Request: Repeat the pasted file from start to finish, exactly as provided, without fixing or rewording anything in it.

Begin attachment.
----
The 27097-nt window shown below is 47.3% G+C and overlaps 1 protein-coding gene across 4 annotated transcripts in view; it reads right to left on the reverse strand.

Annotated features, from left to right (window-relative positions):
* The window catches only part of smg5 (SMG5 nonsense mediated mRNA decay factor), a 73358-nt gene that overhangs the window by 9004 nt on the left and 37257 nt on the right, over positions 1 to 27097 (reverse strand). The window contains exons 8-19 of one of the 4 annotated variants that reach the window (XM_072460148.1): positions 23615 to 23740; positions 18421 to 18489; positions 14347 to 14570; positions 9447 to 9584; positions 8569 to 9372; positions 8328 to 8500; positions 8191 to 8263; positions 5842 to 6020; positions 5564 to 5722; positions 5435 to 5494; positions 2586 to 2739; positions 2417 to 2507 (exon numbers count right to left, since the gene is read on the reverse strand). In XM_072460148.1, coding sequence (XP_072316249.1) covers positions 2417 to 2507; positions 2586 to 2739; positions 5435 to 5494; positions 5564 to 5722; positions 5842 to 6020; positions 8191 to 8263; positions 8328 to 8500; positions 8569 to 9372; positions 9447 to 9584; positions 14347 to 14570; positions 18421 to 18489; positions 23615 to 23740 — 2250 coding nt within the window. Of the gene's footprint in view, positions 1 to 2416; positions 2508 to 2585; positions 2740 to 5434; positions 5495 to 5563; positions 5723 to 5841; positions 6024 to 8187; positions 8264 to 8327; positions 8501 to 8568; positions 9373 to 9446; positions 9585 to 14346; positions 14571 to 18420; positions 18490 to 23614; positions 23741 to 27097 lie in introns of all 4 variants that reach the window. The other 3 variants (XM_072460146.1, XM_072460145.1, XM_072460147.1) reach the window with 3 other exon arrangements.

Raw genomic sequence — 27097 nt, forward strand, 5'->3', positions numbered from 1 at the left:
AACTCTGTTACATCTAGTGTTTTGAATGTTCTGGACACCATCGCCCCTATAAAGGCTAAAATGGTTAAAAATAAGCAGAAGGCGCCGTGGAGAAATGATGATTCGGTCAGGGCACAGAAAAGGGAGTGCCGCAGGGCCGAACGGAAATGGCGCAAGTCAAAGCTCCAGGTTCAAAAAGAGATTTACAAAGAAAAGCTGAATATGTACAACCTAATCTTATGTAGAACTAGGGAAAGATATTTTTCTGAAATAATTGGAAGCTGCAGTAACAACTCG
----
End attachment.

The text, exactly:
The 27097-nt window shown below is 47.3% G+C and overlaps 1 protein-coding gene across 4 annotated transcripts in view; it reads right to left on the reverse strand.

Annotated features, from left to right (window-relative positions):
* The window catches only part of smg5 (SMG5 nonsense mediated mRNA decay factor), a 73358-nt gene that overhangs the window by 9004 nt on the left and 37257 nt on the right, over positions 1 to 27097 (reverse strand). The window contains exons 8-19 of one of the 4 annotated variants that reach the window (XM_072460148.1): positions 23615 to 23740; positions 18421 to 18489; positions 14347 to 14570; positions 9447 to 9584; positions 8569 to 9372; positions 8328 to 8500; positions 8191 to 8263; positions 5842 to 6020; positions 5564 to 5722; positions 5435 to 5494; positions 2586 to 2739; positions 2417 to 2507 (exon numbers count right to left, since the gene is read on the reverse strand). In XM_072460148.1, coding sequence (XP_072316249.1) covers positions 2417 to 2507; positions 2586 to 2739; positions 5435 to 5494; positions 5564 to 5722; positions 5842 to 6020; positions 8191 to 8263; positions 8328 to 8500; positions 8569 to 9372; positions 9447 to 9584; positions 14347 to 14570; positions 18421 to 18489; positions 23615 to 23740 — 2250 coding nt within the window. Of the gene's footprint in view, positions 1 to 2416; positions 2508 to 2585; positions 2740 to 5434; positions 5495 to 5563; positions 5723 to 5841; positions 6024 to 8187; positions 8264 to 8327; positions 8501 to 8568; positions 9373 to 9446; positions 9585 to 14346; positions 14571 to 18420; positions 18490 to 23614; positions 23741 to 27097 lie in introns of all 4 variants that reach the window. The other 3 variants (XM_072460146.1, XM_072460145.1, XM_072460147.1) reach the window with 3 other exon arrangements.

Raw genomic sequence — 27097 nt, forward strand, 5'->3', positions numbered from 1 at the left:
AACTCTGTTACATCTAGTGTTTTGAATGTTCTGGACACCATCGCCCCTATAAAGGCTAAAATGGTTAAAAATAAGCAGAAGGCGCCGTGGAGAAATGATGATTCGGTCAGGGCACAGAAAAGGGAGTGCCGCAGGGCCGAACGGAAATGGCGCAAGTCAAAGCTCCAGGTTCAAAAAGAGATTTACAAAGAAAAGCTGAATATGTACAACCTAATCTTATGTAGAACTAGGGAAAGATATTTTTCTGAAATAATTGGAAGCTGCAGTAACAACTCG